A Strategist Aids Kennedy Once More : Doctor Marshals The Experts As Senator Weighs Treatment Options
By Matt ViserGlobe Staff / June 2, 2008
In the days after being diagnosed with potentially inoperable brain cancer, Senator Edward M. Kennedy began crafting a strategy for his health, one not altogether different than those he's devised to pass healthcare legislation, run for president, or win regattas on Nantucket Sound.
And to lead the methodical, analytical approach, the 76-year-old senator has turned to one of his most trusted former aides, Dr. Lawrence C. Horowitz. A Yale-trained doctor who has played a role in steering medical treatment for others in the Kennedy clan, Horowitz is organizing a group of experts and former Kennedy staff members to scour medical literature and research experimental treatments to help Kennedy decide which cutting-edge cancer treatments to pursue.
"Horowitz is trying to organize all the flying objects," said Gerard Doherty, former chairman of the state Democratic Party and a longtime friend of the Kennedy family. "He's a two-fer: a medical man who . . . knows Teddy."
Doherty said Horowitz and the Kennedys are looking at a doctor at Duke University Medical Center, which has a brain tumor research center that is conducting several clinical trials on malignant glioma, the type of tumor with which Kennedy has been diagnosed. Also on the list of places where Horowitz probably would seek opinions are M.D. Anderson Cancer Center in Houston and a major brain tumor center at the University of California, San Francisco.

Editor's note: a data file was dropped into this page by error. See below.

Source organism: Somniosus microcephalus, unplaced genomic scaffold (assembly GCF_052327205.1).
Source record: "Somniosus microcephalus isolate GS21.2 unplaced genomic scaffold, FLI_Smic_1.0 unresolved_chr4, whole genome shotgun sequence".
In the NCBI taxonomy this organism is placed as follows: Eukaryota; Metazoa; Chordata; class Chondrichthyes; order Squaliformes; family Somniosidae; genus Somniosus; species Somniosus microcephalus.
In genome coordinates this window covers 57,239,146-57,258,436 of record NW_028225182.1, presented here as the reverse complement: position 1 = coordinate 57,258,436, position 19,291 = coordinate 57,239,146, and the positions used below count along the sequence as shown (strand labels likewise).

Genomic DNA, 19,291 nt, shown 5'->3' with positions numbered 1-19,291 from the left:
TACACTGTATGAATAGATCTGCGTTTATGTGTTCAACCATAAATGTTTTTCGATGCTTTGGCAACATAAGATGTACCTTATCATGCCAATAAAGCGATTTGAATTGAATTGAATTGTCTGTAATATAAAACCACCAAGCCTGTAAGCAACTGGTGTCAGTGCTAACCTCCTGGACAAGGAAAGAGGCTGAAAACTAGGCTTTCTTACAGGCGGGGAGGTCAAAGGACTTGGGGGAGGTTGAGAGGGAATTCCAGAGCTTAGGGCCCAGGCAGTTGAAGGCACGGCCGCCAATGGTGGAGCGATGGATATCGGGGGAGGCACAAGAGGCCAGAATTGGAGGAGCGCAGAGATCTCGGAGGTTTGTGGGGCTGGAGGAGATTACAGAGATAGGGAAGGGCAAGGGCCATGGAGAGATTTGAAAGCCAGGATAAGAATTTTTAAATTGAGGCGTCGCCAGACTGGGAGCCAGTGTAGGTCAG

Horowitz devised diets for Kennedy as the senator contemplated running for president in 1984. He treated Patrick Kennedy when the 12-year-old suffered an asthma attack on a flight from Wichita, Kan., in 1980. And when Edward M. Kennedy Jr. was diagnosed with a dangerous bone cancer in his right leg, Horowitz helped the family find the innovative treatments that saved the 12-year-old boy's life.
To many in the vast network of Kennedy family members, friends, and staff members, it seemed logical that he would turn to Horowitz as the senator pursues a path similar to millions of other patients in this age of Internet information: conducting independent research in addition to consulting with a doctor.
But in this case, Kennedy's own analysis is being carried out by a deep bench of knowledgeable current and former staff members who have vast experience with medical research and bureaucracy - most of it gained through working for Kennedy himself.
"My role is to reach out to everybody everywhere - Mass. General, Brigham, anywhere across the country," said Horowitz, who since Kennedy's diagnosis has had dozens of discussions with doctors and researchers from the National Institutes of Health, the Food and Drug Administration, research hospitals, and the pharmaceutical industry.
"You try to present the range of alternatives," Horowitz said. "He discusses them; he sees the advantages and disadvantages of each decision, like any other patient would."Continued...